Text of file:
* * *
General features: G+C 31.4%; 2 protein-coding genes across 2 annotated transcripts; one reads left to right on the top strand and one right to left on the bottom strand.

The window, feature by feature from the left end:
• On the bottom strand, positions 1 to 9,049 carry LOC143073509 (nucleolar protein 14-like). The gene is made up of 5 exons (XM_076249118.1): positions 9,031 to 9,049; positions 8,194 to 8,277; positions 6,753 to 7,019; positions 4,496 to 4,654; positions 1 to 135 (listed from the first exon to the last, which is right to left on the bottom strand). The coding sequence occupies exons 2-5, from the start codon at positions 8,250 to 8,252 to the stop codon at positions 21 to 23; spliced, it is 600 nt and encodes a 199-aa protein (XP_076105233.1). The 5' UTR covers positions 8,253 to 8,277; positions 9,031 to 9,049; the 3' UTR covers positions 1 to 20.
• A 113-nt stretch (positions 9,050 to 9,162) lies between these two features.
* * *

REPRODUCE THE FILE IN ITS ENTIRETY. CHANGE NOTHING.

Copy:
General features: G+C 31.4%; 2 protein-coding genes across 2 annotated transcripts; one reads left to right on the top strand and one right to left on the bottom strand.

The window, feature by feature from the left end:
• On the bottom strand, positions 1 to 9,049 carry LOC143073509 (nucleolar protein 14-like). The gene is made up of 5 exons (XM_076249118.1): positions 9,031 to 9,049; positions 8,194 to 8,277; positions 6,753 to 7,019; positions 4,496 to 4,654; positions 1 to 135 (listed from the first exon to the last, which is right to left on the bottom strand). The coding sequence occupies exons 2-5, from the start codon at positions 8,250 to 8,252 to the stop codon at positions 21 to 23; spliced, it is 600 nt and encodes a 199-aa protein (XP_076105233.1). The 5' UTR covers positions 8,253 to 8,277; positions 9,031 to 9,049; the 3' UTR covers positions 1 to 20.
• A 113-nt stretch (positions 9,050 to 9,162) lies between these two features.